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Militarisation of US police? Tweets, Instagram posts from Ferguson protests over Michael Brown shooting reveal a grim picture

Saturday, 16 August 2014 - 5:10pm IST | Place: Mumbai | Agency: dna webdesk
  • Reuters

The recent wave of protests in the United States' (US) state of Missouri following the police shooting of an unarmed black teenager Michael Brown took a turn for the worst with violent altercations between the police and protestors. Missouri governor Jay Nixon had to step in to the racially charged protests, on Friday, and putting an African-American captain of the Highway Patrol in charge of security in the St. Louis suburb of Ferguson.

Michael Brown, 18, was shot to death in the mostly black suburb of Ferguson, Missouri on August 9, after what police said was a struggle with a gun in a police car. A witness in the case told local media that Brown had raised his arms to police to show that he was unarmed before being killed.

Hundreds of protestors have gathered since then demanding justice for Brown. Also, the police have declined to release the name of the officer involved in the incident, citing concerns for his safety, which has further agitated the protesting crowds. The protests have escalated over the last few days due to defensive police interventions.

Rioting and looting was also reported at various places, but protestors stepped in to help victims.

But even as officials clamber to bring order to the situation, tweets and social media posts by protestors reveal a grim picture of the events as the unfold on ground at Missouri.

The extreme steps taken by the police drew a lot of criticism worldwide. The US police has been termed to be the most 'militarised' with observers drawing comparison with the situation in Iraq and Gaza.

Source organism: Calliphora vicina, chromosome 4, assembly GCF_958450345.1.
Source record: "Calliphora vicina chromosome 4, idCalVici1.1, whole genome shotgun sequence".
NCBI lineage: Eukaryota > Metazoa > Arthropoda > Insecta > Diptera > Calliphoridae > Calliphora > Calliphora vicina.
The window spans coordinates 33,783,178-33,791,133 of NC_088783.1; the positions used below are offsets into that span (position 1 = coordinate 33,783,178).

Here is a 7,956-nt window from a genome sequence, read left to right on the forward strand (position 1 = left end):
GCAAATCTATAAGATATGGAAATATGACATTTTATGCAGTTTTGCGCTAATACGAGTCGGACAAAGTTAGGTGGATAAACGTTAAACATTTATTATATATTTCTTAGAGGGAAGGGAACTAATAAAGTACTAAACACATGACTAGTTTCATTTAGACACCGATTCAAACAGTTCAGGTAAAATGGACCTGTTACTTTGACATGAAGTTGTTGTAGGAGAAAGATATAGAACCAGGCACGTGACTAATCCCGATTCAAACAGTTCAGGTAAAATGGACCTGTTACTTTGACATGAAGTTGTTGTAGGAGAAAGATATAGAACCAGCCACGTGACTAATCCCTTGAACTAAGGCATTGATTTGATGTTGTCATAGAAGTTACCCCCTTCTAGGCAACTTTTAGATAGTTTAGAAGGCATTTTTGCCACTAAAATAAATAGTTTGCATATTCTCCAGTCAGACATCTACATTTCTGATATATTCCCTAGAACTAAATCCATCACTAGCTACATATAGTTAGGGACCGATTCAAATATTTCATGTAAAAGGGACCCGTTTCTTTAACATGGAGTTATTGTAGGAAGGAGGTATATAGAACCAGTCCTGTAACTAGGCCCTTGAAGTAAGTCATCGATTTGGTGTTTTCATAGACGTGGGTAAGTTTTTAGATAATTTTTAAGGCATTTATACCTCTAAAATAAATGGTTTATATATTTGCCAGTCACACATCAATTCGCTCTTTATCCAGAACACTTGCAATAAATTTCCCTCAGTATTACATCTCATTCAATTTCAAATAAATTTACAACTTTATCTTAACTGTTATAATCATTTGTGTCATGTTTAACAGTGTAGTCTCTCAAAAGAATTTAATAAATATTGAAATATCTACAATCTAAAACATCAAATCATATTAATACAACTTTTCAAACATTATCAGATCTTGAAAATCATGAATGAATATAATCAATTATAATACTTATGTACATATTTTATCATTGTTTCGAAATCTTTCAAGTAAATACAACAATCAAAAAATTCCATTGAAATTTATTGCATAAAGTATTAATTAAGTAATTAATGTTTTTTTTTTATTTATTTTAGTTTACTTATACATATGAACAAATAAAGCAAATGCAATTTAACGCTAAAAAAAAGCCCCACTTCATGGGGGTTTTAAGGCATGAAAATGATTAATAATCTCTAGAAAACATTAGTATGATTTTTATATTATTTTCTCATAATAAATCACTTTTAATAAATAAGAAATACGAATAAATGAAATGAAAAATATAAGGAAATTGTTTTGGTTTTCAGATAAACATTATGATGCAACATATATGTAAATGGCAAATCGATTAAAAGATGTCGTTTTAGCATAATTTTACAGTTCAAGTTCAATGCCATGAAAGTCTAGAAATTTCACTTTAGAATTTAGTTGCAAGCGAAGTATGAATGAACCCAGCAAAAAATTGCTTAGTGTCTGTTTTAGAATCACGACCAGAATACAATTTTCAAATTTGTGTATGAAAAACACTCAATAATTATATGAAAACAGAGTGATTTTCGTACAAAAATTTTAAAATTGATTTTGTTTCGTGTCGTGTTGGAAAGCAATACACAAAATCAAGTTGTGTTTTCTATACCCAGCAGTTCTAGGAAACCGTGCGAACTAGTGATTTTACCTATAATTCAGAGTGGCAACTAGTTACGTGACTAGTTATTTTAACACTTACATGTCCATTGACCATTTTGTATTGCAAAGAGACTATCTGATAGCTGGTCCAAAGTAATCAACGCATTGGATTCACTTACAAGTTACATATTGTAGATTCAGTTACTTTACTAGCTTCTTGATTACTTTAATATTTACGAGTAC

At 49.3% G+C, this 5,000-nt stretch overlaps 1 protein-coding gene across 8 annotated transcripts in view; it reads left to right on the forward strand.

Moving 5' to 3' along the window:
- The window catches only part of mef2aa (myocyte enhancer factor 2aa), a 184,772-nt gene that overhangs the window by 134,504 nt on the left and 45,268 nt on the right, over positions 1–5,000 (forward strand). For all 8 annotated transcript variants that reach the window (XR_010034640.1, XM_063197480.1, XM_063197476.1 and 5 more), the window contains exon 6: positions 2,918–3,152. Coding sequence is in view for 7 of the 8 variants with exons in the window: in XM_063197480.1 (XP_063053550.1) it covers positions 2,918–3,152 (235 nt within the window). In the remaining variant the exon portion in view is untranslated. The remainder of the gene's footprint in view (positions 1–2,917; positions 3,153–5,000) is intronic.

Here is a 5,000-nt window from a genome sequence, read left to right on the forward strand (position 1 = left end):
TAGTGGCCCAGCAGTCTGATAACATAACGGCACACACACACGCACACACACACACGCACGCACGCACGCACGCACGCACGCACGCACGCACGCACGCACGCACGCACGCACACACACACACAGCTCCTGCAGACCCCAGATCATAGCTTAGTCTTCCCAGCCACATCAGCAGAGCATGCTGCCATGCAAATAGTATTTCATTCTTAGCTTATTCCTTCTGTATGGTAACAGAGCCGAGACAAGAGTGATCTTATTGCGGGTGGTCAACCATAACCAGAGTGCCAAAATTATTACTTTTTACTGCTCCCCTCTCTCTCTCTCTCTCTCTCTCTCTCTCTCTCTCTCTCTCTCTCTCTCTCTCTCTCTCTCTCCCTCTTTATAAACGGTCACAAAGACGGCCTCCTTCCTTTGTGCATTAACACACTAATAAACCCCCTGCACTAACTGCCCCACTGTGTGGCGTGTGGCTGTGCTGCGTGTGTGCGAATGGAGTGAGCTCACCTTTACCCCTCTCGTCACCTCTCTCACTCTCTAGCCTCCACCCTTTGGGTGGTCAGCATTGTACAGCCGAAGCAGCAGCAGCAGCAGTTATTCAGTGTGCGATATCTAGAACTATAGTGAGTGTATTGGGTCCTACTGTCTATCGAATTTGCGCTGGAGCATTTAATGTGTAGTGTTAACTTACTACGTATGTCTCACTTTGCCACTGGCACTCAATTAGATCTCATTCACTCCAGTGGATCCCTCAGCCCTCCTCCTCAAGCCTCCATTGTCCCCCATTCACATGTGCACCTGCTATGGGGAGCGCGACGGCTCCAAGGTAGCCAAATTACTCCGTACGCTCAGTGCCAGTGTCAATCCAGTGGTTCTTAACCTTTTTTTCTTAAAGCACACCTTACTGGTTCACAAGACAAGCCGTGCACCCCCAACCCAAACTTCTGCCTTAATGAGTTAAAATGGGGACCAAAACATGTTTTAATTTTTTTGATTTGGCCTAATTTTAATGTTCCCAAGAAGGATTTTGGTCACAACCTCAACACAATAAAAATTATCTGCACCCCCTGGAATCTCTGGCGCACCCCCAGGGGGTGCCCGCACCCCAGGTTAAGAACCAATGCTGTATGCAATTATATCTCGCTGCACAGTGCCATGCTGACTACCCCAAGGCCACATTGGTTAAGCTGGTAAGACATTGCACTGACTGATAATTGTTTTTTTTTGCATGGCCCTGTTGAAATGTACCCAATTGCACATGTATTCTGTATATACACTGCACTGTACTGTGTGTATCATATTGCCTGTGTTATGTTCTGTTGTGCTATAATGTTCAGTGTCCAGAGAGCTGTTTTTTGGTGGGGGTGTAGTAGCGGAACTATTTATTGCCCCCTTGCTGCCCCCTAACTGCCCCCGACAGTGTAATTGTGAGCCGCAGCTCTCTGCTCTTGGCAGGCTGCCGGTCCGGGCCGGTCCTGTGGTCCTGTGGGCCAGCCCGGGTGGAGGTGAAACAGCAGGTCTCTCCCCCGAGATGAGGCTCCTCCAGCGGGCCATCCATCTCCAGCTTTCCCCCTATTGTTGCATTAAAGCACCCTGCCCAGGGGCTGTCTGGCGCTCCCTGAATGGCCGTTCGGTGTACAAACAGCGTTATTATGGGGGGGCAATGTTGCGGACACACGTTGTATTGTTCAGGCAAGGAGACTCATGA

On Thursday, US Attorney General Eric Holder said it was clear the scenes playing out in the St. Louis suburb "cannot continue". And while he condemned acts of violence and looting by some protesters, he said it was the role of law enforcement to reduce tensions in the city, rather than exacerbate them.

A report released in June by the American Civil Liberties Union, titled 'War Comes Home: The Excessive Militarisation of American Policing' documents the flow of armored robots, military-style rifles and tactical vehicles to local police departments.

Ferguson, along with many other US communities, was part of the Pentagon's Excess Property Programme, known as 1033, which distributes surplus military equipment to police. The programme began in the early 1990s to assist anti-drug efforts and grew after the attacks of September 11, 2001.




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